Blood That Cries Out From the Earth: The Psychology of Religious Terrorism

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Oxford University Press, 11. apr 2008 - 208 pages
Religious terrorism has become the scourge of the modern world. What causes a person to kill innocent strangers in the name of religion? As both a clinical psychologist and an authority on comparative religion, James W. Jones is uniquely qualified to address this increasingly urgent question. Research on the psychology of violence shows that several factors work to make ordinary people turn "evil." These include feelings of humiliation or shame, a tendency to see the world in black and white, and demonization or dehumanization of other people. Authoritarian religion or "fundamentalism," Jones shows, is a particularly rich source of such ideas and feelings, which he finds throughout the writings of Islamic jihadists, such as the 9/11 conspirators. Jones goes on to apply this model to two very different religious groups that have engaged in violence: Aum Shinrikyo, the Buddhist splinter group behind the sarin gas attacks in the Tokyo subway system, and members of the extreme religious right in the U.S. who have advocated and committed violence against abortion providers. Jones notes that not every adherent of an authoritarian group will turn to violence, and he shows how theories of personality development can explain why certain individuals are easily recruited to perform terrorist acts.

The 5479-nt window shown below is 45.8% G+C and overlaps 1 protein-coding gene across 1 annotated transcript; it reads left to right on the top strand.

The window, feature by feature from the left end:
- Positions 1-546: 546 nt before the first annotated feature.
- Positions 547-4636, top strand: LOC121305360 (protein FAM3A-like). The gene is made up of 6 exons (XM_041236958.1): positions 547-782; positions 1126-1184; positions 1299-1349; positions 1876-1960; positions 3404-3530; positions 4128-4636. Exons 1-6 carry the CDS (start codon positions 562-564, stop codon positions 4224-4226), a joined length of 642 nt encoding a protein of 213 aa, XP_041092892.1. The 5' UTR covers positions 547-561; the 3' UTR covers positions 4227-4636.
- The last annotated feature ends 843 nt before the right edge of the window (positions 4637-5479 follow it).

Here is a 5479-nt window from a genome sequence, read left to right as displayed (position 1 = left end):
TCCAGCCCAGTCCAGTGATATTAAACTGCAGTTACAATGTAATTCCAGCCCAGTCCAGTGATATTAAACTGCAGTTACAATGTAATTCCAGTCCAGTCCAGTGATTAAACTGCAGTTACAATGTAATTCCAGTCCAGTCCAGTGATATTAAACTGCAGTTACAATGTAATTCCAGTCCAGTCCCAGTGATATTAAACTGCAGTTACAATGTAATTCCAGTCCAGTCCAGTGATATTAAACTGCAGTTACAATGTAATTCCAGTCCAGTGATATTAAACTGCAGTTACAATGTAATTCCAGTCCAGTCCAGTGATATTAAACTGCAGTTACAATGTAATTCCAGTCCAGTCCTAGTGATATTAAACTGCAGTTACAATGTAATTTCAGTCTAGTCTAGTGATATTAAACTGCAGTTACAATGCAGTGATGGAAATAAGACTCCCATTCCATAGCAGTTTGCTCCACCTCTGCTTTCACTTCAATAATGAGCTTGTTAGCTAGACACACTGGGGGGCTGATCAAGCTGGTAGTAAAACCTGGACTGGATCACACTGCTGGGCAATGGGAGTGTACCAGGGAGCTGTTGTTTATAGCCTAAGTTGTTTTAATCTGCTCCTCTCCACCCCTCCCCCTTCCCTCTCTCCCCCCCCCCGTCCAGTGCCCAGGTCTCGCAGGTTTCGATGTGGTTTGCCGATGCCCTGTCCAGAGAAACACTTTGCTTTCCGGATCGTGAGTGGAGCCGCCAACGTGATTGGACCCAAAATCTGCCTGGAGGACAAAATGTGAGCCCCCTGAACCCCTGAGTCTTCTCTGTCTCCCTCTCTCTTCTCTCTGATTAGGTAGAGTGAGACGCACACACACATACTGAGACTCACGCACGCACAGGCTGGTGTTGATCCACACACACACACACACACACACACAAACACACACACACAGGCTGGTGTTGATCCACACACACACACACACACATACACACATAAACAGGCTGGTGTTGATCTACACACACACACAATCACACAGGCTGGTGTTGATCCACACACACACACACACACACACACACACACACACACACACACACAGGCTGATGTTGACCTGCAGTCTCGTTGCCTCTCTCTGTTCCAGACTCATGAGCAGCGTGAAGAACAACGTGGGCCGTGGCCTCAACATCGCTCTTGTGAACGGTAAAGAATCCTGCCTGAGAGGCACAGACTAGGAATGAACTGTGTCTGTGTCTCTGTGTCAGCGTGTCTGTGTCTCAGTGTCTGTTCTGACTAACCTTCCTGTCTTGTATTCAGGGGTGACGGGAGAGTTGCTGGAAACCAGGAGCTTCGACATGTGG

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The Need for a Multidimensional Model
Psychological Themes in Religiously Motivated Terrorism
Violence and Terrorism in Japanese Buddhism
Religion and Violence in American Apocalyptic Christianity
Toward a Clinical Psychology of Religious Terrorism
Chapter 6 What Does This Tell Us about Religion?

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About the author (2008)

James W. Jones is Professor of Religion and Adjunct Professor of Clinical Psychology, at Rutgers University.

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